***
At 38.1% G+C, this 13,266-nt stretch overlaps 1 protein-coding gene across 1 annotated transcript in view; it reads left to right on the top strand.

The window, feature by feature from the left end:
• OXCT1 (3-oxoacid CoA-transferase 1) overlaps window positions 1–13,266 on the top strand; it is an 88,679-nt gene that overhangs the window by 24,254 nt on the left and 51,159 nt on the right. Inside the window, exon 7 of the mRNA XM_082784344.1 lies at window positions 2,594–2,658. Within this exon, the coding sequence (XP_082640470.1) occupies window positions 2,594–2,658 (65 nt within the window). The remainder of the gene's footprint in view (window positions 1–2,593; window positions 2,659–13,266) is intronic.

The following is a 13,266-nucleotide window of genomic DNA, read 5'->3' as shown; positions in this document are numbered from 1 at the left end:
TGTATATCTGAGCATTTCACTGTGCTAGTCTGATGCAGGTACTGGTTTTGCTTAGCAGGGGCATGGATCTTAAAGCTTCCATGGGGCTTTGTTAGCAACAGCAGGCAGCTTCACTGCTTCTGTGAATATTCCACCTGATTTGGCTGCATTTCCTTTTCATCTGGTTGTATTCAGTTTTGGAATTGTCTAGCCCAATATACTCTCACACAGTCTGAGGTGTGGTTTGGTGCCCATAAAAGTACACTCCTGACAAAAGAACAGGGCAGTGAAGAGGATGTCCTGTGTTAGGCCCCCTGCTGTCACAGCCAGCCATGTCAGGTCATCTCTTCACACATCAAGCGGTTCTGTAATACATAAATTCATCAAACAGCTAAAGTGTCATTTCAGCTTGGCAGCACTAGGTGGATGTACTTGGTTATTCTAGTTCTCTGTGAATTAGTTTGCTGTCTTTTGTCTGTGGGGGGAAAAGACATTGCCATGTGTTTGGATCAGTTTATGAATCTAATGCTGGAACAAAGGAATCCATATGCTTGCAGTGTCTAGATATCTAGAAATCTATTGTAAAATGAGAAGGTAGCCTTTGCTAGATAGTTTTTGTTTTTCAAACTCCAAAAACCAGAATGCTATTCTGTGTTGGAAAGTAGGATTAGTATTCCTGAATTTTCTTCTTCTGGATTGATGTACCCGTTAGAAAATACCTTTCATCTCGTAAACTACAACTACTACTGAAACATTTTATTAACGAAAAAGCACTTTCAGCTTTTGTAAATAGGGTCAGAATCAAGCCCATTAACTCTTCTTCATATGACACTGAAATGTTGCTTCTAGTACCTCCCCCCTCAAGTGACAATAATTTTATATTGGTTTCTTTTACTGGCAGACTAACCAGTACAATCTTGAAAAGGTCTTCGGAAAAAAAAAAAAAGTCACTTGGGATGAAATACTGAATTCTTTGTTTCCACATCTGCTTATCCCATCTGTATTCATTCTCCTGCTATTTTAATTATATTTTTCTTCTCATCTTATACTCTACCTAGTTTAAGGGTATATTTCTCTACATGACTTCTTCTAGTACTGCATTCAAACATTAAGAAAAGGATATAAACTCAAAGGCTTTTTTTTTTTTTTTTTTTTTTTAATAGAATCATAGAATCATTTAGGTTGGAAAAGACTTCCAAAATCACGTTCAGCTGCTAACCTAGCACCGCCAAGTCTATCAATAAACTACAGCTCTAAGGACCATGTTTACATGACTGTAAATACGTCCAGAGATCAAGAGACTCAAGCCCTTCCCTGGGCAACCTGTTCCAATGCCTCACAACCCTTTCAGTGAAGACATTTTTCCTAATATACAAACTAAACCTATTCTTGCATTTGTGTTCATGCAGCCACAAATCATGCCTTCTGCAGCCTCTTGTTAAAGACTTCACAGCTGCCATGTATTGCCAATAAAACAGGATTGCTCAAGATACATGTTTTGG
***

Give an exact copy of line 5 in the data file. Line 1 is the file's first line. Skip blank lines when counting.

TGTATATCTGAGCATTTCACTGTGCTAGTCTGATGCAGGTACTGGTTTTGCTTAGCAGGGGCATGGATCTTAAAGCTTCCATGGGGCTTTGTTAGCAACAGCAGGCAGCTTCACTGCTTCTGTGAATATTCCACCTGATTTGGCTGCATTTCCTTTTCATCTGGTTGTATTCAGTTTTGGAATTGTCTAGCCCAATATACTCTCACACAGTCTGAGGTGTGGTTTGGTGCCCATAAAAGTACACTCCTGACAAAAGAACAGGGCAGTGAAGAGGATGTCCTGTGTTAGGCCCCCTGCTGTCACAGCCAGCCATGTCAGGTCATCTCTTCACACATCAAGCGGTTCTGTAATACATAAATTCATCAAACAGCTAAAGTGTCATTTCAGCTTGGCAGCACTAGGTGGATGTACTTGGTTATTCTAGTTCTCTGTGAATTAGTTTGCTGTCTTTTGTCTGTGGGGGGAAAAGACATTGCCATGTGTTTGGATCAGTTTATGAATCTAATGCTGGAACAAAGGAATCCATATGCTTGCAGTGTCTAGATATCTAGAAATCTATTGTAAAATGAGAAGGTAGCCTTTGCTAGATAGTTTTTGTTTTTCAAACTCCAAAAACCAGAATGCTATTCTGTGTTGGAAAGTAGGATTAGTATTCCTGAATTTTCTTCTTCTGGATTGATGTACCCGTTAGAAAATACCTTTCATCTCGTAAACTACAACTACTACTGAAACATTTTATTAACGAAAAAGCACTTTCAGCTTTTGTAAATAGGGTCAGAATCAAGCCCATTAACTCTTCTTCATATGACACTGAAATGTTGCTTCTAGTACCTCCCCCCTCAAGTGACAATAATTTTATATTGGTTTCTTTTACTGGCAGACTAACCAGTACAATCTTGAAAAGGTCTTCGGAAAAAAAAAAAAAGTCACTTGGGATGAAATACTGAATTCTTTGTTTCCACATCTGCTTATCCCATCTGTATTCATTCTCCTGCTATTTTAATTATATTTTTCTTCTCATCTTATACTCTACCTAGTTTAAGGGTATATTTCTCTACATGACTTCTTCTAGTACTGCATTCAAACATTAAGAAAAGGATATAAACTCAAAGGCTTTTTTTTTTTTTTTTTTTTTTTAATAGAATCATAGAATCATTTAGGTTGGAAAAGACTTCCAAAATCACGTTCAGCTGCTAACCTAGCACCGCCAAGTCTATCAATAAACTACAGCTCTAAGGACCATGTTTACATGACTGTAAATACGTCCAGAGATCAAGAGACTCAAGCCCTTCCCTGGGCAACCTGTTCCAATGCCTCACAACCCTTTCAGTGAAGACATTTTTCCTAATATACAAACTAAACCTATTCTTGCATTTGTGTTCATGCAGCCACAAATCATGCCTTCTGCAGCCTCTTGTTAAAGACTTCACAGCTGCCATGTATTGCCAATAAAACAGGATTGCTCAAGATACATGTTTTGG